Hays UK blog


Time to reflect? 5 things to ask yourself at year end

By Paul Matthias, National Director of Hays Education

You’ve been visualising this day repeatedly in your head - that final day of term before the summer holidays. Last bell, books down and walking out of the school gates…

Before you can truly luxuriate in that holiday feeling make sure that you have taken some time to reflect on everything you have achieved this year and determine what you would like to accomplish going forward. Get the next academic year off to the best start rather than promising yourself that you will give this some thought in your holidays – let’s face it, that won’t happen and why should it? Do it now.

Here are five fundamental questions you should ask yourself no matter who you are, what teaching style you have, what your experience is or what you teach.

1. What have you achieved?

Starting with the positives from this academic year, identify what you have achieved and what you are proud of. This will help you recognise your strengths and will in turn highlight what you believe to be your weaker areas. Focus on how you have:

  • Helped pupils with different abilities and educational needs to progress
  • Overcome problematic pupil behaviour
  • Successfully actioned feedback
  • Helped colleagues
  • Contributed to your team’s successes

2. What could you improve?

A dangerous question I know, what teacher doesn’t leave a classroom thinking what could have been done better or whether they could have dealt with something differently? But this is a good thing. Being a ‘reflective practitioner’ is essential to progress professionally and it really is useful to consider what didn’t go so well. Think about what tangible things you can change or test; even small adjustments can make a huge difference. Don’t forget your peer group should be used as a sounding board and idea sharing can lead to your own development.

3. How are your relationships?

You know the one, ‘Billy’ has been playing up (again) and you need to speak to mum, you grab five minutes after school but it’s answer phone, by the time you have done a million other things you remember half way home you haven’t spoken to her and there he is, the following morning, all bright-eyed and bushy tailed knowing he got away with it again…

This is something I hear from many teachers when it comes to their relationship challenges with pupils, parents and colleagues. They often surmise that putting things off (or indeed having the time to deal with these issues) comes at a cost, mostly to themselves, when things don’t change or become worse.

Although time consuming, and often challenging, building good relationships is crucial to anyone working in education. To communicate successfully, it’s vital for teachers to maintain healthy relationships with colleagues, students and their parents. If you can effectively and regularly communicate to all groups, you will feel more prepared for all situations. Upon reflection, it may well be that you feel that prioritising your relationship building is an aspect you want to focus on next year.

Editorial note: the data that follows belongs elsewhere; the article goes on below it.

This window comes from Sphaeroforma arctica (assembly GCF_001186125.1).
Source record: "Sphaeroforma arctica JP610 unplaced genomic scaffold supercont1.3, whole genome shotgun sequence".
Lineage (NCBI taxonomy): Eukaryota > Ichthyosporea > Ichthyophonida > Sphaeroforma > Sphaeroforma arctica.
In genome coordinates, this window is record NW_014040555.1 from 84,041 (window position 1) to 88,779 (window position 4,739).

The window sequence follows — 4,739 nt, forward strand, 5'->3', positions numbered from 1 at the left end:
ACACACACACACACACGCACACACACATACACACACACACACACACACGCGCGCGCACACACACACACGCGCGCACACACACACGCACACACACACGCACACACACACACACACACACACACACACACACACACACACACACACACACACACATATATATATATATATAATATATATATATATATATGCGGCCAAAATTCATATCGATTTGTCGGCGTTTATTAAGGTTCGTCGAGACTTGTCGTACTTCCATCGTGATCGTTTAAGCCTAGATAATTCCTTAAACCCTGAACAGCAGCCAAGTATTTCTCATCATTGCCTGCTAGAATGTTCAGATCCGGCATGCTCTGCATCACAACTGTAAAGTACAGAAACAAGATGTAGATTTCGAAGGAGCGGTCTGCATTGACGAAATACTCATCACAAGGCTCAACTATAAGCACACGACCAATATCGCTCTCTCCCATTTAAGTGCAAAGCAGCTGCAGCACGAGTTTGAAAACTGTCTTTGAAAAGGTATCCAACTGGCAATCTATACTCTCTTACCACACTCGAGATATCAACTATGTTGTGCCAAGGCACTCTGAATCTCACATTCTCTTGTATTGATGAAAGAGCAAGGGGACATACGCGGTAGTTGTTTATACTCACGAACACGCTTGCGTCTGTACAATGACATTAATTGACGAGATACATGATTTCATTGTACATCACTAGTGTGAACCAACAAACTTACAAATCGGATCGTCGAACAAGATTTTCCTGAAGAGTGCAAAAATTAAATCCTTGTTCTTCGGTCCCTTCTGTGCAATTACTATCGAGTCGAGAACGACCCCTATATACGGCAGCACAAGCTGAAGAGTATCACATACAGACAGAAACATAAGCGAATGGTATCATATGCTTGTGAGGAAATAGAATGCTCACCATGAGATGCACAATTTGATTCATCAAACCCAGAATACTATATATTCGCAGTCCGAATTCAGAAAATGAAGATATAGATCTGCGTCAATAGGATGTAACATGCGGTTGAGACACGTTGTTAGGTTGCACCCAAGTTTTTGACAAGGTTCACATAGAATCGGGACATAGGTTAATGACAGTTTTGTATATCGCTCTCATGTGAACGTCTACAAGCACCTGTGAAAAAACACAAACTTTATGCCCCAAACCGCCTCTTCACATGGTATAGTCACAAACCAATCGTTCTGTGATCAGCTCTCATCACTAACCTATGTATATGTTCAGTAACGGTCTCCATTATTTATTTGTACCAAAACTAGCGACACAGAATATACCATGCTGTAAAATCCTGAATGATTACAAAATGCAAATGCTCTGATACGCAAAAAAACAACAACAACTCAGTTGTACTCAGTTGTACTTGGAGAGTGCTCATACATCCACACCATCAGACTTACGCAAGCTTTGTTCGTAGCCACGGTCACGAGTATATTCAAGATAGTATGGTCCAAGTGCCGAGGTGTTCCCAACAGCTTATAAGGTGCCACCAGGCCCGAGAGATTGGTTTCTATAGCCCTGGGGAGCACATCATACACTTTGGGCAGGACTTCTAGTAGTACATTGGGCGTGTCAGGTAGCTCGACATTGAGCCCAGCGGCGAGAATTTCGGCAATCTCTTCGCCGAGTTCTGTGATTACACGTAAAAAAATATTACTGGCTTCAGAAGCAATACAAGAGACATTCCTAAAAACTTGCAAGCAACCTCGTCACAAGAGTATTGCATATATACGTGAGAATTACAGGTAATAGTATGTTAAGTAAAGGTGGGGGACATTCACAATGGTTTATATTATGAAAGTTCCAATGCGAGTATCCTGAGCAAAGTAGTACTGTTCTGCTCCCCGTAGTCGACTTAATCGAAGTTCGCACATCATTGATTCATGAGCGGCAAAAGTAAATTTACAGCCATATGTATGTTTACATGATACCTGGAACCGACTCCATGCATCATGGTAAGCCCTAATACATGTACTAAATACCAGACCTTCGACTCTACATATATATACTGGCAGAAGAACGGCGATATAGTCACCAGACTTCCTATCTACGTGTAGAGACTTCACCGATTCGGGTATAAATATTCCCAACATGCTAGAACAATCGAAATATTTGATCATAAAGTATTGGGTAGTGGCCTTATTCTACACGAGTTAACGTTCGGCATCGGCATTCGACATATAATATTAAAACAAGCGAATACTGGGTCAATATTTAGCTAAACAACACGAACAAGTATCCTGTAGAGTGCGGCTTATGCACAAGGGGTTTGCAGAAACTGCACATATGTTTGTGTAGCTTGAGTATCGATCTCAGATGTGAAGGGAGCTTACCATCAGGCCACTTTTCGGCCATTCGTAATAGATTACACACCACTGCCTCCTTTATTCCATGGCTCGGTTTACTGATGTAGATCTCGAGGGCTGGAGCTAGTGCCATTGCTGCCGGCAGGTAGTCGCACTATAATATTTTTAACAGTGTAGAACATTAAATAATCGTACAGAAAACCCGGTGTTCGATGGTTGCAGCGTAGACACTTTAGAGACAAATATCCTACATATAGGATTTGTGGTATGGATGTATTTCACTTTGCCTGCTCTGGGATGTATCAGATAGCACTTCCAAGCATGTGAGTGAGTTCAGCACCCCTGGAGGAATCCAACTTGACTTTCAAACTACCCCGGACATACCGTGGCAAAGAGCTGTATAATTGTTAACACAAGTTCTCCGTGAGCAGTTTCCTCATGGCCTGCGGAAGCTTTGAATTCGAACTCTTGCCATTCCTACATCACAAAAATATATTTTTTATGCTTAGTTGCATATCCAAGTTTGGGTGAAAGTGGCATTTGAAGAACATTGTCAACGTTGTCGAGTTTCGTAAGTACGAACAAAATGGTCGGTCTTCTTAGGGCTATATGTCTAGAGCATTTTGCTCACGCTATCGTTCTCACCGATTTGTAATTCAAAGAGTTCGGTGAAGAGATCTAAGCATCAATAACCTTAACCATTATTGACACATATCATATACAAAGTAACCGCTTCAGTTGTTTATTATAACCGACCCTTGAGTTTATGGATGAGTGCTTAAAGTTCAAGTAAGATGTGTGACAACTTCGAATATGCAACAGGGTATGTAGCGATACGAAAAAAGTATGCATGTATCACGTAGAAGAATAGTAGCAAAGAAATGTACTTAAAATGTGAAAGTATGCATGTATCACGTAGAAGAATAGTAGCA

4. Do you have a good work-life balance?

A controversial question and for a good reason, after all, what one person considers acceptable another does not. We are all different and have varying parameters of what we consider a good balance. But teaching is an occupation that can become all-consuming if you let it. Remember, you are no good to anyone unless you take care of yourself.

Don’t take on too much and ensure that when you do agree to take on something new that you have the support or guidance you need. It’s impossible to be a successful teacher, mentor and friend along with all the other roles you take on in your school if you do not put your own mental health and wellbeing first. A more harmonious balance will ensure you are more successful in your career.

5. Are you happy?

Perhaps one of the most overlooked questions not just in education but possibly life. As an educator this can be particularly difficult to answer due to many determining factors, so here are some important things to focus on:

  • The school: are you supported by SLT? Do they promote from within?
  • Location: is it time for a change and would you like to relocate?
  • Mental health and wellbeing: do you like who you work with?
  • Level of responsibility: are you struggling or would you like the chance to progress?

Analyse your current situation carefully, is it still right for you? Either way, identifying what you would like to achieve going forward and how you would like to progress will give you a benchmark for this time next year and keep you developing and progressing no matter what career path in teaching you take.

If you are looking for a new challenge or want to discuss your current or future recruitment needs, please contact your local Hays Education recruitment consultant.

About this author

Paul has been with Hays since 1999 and the National Director of Hays Education since 2007. He is responsible for leading experts from 40 offices across the UK who specialise in recruiting for Early Years, Primary, Secondary, SEN, Further Education and Leadership staff on a daily supply, long term supply or permanent basis. His extensive experience is invaluable to ensuring schools, colleges, nurseries, academies and MATs have access to the best possible candidates.


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